JM: I expect the biggest challenges will continue to be maintaining a strong commitment to SEO and staying ahead of their competition as the local search landscape changes. Google has hundreds of algorithm updates each year. There tend to be a few updates each year that have the ability to really impact overall strategies, such as Pigeon in July 2014. As industry competition increases and search updates are refined, dealerships are going to feel even more pressure to follow a holistic approach to SEO.
NP: Search engines like Google are consistently making updates to their algorithms so they can provide the best search results for their customers. If dealerships or their vendors don’t keep up with the best practices Google has laid out to keep up with these algorithms, they will begin to see their rank in search results suffer.
DRV: The biggest challenge is providing unique, fresh website content and making frequent updates to attract search engines. Standing out amongst the competition and the inventory aggregators such as Cars.com, AutoTrader, CarGurus, etc., is key to dealership success. Keeping up with the constant changes in the search algorithms on Google and the other search engines is a full-time job. The difficulty for dealerships is that they are experts in selling and servicing cars, not in search engine optimization.
DMM: How are social media and search results related, and how can dealerships best use social media marketing to boost their SEO?
JM: Social media is really any platform where people can create and share information. With that in mind, social media platforms give you the power to take up more real estate in the search results and drive more organic traffic to your site.
My advice is to step back and consider what makes the most sense for your dealership. Rather than tackling possible social signals solely for SEO, look at what already exists when you search for your primary keywords.
If you are just getting started, an easy initial step is to embrace Google My Business and Yelp. If you already have a presence, stay engaged and respond to any negative reviews. This is a (cringeworthy) opportunity that I’ve seen neglected by many dealerships.
If you have the resources to build a quality YouTube channel, this is a great way to take up even more of the search results visually.
NP: Google My Business is the most important social media site that a dealership should be paying attention to. Having a Google My Business page gets a dealership recognized as being a real business. If you have a Google My Business page that has all your correct business information and you post regularly, Google is going to show your business in search results.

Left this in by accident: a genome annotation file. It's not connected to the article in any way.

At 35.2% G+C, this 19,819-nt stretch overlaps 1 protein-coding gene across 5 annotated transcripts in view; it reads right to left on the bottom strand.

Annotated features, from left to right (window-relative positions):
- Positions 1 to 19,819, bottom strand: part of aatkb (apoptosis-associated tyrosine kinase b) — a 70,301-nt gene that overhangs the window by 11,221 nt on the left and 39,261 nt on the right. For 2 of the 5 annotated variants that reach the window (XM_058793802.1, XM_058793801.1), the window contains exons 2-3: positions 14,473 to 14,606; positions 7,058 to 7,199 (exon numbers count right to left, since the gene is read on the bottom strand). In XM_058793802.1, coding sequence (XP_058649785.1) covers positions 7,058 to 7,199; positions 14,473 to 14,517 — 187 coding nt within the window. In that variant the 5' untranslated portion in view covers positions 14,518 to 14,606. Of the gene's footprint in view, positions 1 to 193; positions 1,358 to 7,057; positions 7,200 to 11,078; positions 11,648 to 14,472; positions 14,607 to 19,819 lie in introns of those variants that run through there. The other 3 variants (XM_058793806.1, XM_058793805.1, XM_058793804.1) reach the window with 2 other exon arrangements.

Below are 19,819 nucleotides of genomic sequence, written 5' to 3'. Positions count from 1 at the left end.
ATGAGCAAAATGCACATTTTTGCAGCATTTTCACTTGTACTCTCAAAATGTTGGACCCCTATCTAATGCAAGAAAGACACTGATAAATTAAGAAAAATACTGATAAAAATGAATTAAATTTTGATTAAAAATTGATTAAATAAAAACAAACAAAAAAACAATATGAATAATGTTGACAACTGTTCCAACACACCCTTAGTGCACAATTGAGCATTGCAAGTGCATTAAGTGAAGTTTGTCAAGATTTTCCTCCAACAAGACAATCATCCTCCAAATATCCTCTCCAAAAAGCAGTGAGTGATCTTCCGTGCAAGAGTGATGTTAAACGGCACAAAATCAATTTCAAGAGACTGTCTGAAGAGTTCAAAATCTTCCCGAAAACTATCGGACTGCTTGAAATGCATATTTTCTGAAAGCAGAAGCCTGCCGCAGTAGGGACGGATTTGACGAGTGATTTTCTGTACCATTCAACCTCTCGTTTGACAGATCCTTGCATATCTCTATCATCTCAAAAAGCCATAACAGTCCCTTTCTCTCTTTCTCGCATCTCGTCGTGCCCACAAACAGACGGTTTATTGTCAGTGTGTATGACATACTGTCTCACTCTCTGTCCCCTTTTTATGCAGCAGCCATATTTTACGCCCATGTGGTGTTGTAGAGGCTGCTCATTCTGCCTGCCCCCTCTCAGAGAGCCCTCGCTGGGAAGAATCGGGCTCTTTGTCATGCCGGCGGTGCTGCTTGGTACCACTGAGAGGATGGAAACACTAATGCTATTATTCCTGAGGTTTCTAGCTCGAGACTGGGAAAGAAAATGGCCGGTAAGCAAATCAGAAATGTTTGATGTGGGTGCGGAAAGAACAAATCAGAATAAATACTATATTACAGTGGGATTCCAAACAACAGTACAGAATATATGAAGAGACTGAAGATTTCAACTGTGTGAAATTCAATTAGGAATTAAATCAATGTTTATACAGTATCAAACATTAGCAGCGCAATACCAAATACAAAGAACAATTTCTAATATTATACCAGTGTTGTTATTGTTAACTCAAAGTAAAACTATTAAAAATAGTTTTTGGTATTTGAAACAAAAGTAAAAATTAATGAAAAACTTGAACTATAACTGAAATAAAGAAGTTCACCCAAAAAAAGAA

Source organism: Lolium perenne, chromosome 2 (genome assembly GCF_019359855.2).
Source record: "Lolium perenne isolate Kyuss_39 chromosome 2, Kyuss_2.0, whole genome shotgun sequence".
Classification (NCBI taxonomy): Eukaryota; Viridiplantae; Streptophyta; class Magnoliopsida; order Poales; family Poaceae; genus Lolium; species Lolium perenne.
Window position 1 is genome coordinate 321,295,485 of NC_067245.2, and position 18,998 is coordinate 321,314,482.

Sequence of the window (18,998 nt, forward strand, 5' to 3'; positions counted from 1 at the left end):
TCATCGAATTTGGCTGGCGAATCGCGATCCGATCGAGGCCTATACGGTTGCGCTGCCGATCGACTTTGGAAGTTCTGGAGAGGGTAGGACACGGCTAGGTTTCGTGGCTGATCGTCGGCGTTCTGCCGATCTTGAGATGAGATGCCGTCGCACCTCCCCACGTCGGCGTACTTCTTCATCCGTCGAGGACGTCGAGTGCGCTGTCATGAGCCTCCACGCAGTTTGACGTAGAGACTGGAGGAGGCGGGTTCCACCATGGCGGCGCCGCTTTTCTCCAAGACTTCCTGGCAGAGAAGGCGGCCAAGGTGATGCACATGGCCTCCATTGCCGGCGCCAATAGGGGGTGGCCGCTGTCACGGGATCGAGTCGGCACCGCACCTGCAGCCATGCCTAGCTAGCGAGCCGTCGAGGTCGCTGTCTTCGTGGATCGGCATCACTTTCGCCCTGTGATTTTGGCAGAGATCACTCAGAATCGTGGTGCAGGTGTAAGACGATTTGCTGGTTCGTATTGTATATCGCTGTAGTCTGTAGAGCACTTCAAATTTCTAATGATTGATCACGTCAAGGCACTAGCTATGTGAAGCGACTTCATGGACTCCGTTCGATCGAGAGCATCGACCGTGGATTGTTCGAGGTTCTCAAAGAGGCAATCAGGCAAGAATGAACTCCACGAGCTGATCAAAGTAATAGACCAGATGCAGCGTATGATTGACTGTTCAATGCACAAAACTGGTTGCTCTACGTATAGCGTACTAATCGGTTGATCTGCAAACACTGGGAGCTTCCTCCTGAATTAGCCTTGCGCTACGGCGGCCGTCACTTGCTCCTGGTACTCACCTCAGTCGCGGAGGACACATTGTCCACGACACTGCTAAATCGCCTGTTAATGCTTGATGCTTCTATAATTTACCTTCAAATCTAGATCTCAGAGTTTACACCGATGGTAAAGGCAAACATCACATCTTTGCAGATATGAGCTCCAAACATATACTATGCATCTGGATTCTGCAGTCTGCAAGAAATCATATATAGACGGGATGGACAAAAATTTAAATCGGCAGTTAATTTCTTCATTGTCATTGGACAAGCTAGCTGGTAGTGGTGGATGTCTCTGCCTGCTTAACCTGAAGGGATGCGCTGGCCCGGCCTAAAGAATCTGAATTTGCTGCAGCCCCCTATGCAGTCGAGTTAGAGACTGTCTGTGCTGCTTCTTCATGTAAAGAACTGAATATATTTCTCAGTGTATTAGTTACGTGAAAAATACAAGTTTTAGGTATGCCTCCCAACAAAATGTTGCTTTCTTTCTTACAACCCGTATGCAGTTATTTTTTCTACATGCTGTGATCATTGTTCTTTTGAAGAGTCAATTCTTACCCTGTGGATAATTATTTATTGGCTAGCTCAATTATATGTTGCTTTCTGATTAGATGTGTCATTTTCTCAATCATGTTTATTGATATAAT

You should also post on other social media sites like Facebook and Twitter because Google looks at these sites as quality sites. If you have a presence on these sites, Google is going to see your website as a quality website. If Google thinks you’re a quality website, it’s going to have your website appear higher in search results.
DRV: Social media sites such as Google+ and Facebook are very important to search performance. A dealership with a great Google+ page that includes a significant number of positive consumer reviews showing in the search results will be the dealership website that is visited more often.
Many of the consumer review sites now show up regularly in search results, and appearing to be the better choice than your competition will contribute to more click-throughs, phone calls, appointments, and sales. Consumer referrals are the most powerful leads, while a negative reputation will deter consumers from doing business with you at all.
DMM: What is the ideal balance between local rankings and organic rankings that dealerships should strive for with their SEO?
JM: The great news is that you don’t really have to choose one over the other. There are free local listing options—Google My Business and Yelp, for example—that are most prominent in the dealership space right now. Ideally, you want to occupy as much space in the results as possible to increase your click-through rate. If it is a question of time management, I suggest you quickly set up those two pages. Then manage and grow your reviews while you optimize and grow your website for SEO.
NP: It’s all about local SEO now with automotive dealerships. With Google’s Pigeon update, automotive dealerships will only show up for search results in the area that they’re located in and the cities closest to them. Google is trying to provide the best search results for their customers, so they are only going to provide search results that are most relevant for that searcher.